14.9 Additional Music Policies and Guidelines
Other Music in the Chapel
Some cultural and recreational music may be presented in the chapel on weekdays. However, the cultural hall is usually a more appropriate setting for such music. Local priesthood leaders resolve questions about what music is appropriate in the chapel. Applause is not usually appropriate in the chapel.
Obtaining and Using Music
An initial supply of hymnbooks is provided to new meetinghouses. Additional hymnbooks, choral music, and other music may be purchased with stake or ward budget funds. Priesthood leaders may invite stake and ward music chairmen to submit annual budgets for this music. Music that is purchased with budget funds is usually kept in the meetinghouse library and belongs to all units that share the library. The stake or ward music chairman may help librarians create an index of this music.
Pianos, Organs, and Keyboards
Where an organ is available, it is normally used for prelude and postlude music and hymn accompaniment. A piano may be used for these purposes when an organ or an organist is not available.
Using the piano and organ at the same time is not standard for Church meetings. However, these instruments may be used together occasionally.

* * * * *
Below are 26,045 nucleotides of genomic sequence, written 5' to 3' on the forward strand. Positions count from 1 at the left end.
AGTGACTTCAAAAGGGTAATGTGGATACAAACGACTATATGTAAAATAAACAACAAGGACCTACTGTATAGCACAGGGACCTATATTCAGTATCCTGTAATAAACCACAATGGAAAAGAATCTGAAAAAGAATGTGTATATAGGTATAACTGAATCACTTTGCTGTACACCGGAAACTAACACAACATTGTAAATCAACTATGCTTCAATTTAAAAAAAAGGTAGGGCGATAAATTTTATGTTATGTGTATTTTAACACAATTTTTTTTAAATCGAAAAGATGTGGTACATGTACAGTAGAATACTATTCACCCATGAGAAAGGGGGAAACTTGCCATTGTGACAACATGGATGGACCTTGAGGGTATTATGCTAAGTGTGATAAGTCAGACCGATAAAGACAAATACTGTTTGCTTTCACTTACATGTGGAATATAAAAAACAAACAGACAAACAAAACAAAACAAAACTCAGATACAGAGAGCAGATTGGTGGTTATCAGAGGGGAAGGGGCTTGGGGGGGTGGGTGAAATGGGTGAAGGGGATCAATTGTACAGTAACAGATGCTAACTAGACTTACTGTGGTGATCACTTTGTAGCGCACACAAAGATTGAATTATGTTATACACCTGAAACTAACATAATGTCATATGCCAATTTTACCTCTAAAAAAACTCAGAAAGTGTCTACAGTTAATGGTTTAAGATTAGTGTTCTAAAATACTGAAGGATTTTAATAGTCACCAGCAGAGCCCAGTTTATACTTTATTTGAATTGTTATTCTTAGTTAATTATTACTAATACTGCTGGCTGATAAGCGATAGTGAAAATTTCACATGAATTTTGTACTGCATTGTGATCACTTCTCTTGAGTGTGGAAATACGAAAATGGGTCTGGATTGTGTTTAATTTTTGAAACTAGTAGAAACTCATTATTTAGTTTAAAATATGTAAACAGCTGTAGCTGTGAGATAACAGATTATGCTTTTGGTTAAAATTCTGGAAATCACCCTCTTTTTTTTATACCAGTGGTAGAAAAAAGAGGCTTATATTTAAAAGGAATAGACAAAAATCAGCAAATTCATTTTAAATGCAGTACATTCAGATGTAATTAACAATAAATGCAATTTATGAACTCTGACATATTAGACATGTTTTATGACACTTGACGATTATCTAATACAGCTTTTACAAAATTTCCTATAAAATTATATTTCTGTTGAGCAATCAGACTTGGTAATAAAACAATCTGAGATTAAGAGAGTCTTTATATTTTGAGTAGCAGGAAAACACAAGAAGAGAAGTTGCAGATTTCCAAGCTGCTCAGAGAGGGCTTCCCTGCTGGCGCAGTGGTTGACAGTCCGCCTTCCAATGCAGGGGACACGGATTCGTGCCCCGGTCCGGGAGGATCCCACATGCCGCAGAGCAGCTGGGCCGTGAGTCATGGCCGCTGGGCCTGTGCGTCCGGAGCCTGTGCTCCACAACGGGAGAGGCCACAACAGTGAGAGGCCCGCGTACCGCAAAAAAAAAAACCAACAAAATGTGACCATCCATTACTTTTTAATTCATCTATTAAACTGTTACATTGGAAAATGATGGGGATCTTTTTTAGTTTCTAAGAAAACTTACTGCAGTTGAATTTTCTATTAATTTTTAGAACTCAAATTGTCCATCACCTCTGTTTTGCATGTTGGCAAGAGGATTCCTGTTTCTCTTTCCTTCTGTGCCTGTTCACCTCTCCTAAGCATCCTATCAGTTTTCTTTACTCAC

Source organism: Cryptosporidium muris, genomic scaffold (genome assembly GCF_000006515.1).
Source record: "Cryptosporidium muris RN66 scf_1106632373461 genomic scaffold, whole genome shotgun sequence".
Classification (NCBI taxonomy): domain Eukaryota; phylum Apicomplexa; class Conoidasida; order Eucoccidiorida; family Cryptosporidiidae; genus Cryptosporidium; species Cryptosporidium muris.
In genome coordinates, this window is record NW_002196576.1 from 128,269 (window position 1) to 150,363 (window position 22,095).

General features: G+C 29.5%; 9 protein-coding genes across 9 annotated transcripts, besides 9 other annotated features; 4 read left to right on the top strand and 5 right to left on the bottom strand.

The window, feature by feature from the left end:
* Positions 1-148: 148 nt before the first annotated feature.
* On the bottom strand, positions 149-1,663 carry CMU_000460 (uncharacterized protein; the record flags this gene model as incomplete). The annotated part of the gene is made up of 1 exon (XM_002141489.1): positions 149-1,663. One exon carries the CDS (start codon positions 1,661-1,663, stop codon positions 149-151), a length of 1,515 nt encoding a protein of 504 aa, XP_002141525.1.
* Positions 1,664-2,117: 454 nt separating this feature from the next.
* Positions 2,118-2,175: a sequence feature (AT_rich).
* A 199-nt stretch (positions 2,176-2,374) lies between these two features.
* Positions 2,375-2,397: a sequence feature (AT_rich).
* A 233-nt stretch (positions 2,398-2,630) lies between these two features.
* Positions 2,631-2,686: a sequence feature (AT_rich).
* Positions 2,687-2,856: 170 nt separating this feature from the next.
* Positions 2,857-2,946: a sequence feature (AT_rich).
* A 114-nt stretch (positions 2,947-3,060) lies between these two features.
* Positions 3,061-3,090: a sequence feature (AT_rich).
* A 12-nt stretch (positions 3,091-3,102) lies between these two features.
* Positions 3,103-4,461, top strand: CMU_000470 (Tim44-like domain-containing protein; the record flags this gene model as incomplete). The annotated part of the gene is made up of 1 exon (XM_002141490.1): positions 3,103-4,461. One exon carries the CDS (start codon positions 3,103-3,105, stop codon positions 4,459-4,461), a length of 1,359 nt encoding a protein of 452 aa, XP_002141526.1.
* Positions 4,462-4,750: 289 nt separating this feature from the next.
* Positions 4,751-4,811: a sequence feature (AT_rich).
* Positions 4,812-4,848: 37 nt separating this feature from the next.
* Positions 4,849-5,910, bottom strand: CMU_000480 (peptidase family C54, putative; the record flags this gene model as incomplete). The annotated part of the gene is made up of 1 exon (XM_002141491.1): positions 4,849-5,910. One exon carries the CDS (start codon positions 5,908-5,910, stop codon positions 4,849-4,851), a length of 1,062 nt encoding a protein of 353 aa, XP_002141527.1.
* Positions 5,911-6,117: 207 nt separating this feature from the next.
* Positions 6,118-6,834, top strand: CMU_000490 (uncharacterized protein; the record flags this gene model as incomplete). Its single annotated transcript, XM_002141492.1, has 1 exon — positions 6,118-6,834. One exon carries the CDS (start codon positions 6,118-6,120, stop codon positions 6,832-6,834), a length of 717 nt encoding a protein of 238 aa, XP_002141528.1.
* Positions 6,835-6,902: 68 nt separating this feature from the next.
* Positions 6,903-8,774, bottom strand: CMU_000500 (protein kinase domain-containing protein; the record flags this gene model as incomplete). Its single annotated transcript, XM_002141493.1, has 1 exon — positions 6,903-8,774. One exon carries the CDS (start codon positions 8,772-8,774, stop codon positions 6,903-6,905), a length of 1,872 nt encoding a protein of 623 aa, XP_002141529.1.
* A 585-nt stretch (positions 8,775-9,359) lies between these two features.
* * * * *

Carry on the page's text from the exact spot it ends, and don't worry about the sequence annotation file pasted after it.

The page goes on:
A portable electronic music keyboard may be used when a piano or organ is not available.
Obtaining Musical Instruments
Church buildings are usually supplied with an organ, pianos, or electronic music keyboards. Priesthood leaders may consult the Purchasing Division at Church headquarters or the assigned administrative office for information about acquiring new or replacement instruments.
Maintaining Musical Instruments
The agent bishop for each meetinghouse and the stake physical facilities representative (a high councilor) are to see that pianos and organs are tuned, maintained, and repaired as needed.
Music for Weddings
A wedding ceremony that is held in a home or Church building might include prelude music, hymns, special musical selections, and postlude music. Civil marriage ceremonies should be simple, conservative, and without pomp in the proceedings. When a wedding ceremony is held in a Church building, a wedding march is not appropriate.
Music for Funerals
Music for Baptismal Services
See “Elements of a Baptismal Service” in 20.3.4.